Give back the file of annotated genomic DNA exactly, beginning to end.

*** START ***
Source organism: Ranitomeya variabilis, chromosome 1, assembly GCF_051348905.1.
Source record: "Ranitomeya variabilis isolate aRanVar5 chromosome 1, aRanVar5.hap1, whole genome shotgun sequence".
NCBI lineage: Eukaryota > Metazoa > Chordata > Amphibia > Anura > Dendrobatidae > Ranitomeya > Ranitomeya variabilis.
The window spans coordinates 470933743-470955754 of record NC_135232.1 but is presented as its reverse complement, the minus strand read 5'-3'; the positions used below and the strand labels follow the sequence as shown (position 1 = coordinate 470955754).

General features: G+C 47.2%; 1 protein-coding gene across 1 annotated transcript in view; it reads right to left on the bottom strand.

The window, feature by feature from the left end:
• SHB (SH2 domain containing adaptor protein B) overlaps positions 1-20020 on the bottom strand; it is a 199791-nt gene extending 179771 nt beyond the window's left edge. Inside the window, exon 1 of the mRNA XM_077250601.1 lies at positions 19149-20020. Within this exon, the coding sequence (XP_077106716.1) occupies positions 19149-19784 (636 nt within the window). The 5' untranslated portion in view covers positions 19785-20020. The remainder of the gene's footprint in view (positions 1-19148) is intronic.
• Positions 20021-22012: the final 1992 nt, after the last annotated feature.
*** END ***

Source organism: Ranitomeya variabilis, chromosome 1, assembly GCF_051348905.1.
Source record: "Ranitomeya variabilis isolate aRanVar5 chromosome 1, aRanVar5.hap1, whole genome shotgun sequence".
NCBI lineage: Eukaryota > Metazoa > Chordata > Amphibia > Anura > Dendrobatidae > Ranitomeya > Ranitomeya variabilis.
The window spans coordinates 470933743-470955754 of record NC_135232.1 but is presented as its reverse complement, the minus strand read 5'-3'; the positions used below and the strand labels follow the sequence as shown (position 1 = coordinate 470955754).

General features: G+C 47.2%; 1 protein-coding gene across 1 annotated transcript in view; it reads right to left on the bottom strand.

The window, feature by feature from the left end:
• SHB (SH2 domain containing adaptor protein B) overlaps positions 1-20020 on the bottom strand; it is a 199791-nt gene extending 179771 nt beyond the window's left edge. Inside the window, exon 1 of the mRNA XM_077250601.1 lies at positions 19149-20020. Within this exon, the coding sequence (XP_077106716.1) occupies positions 19149-19784 (636 nt within the window). The 5' untranslated portion in view covers positions 19785-20020. The remainder of the gene's footprint in view (positions 1-19148) is intronic.
• Positions 20021-22012: the final 1992 nt, after the last annotated feature.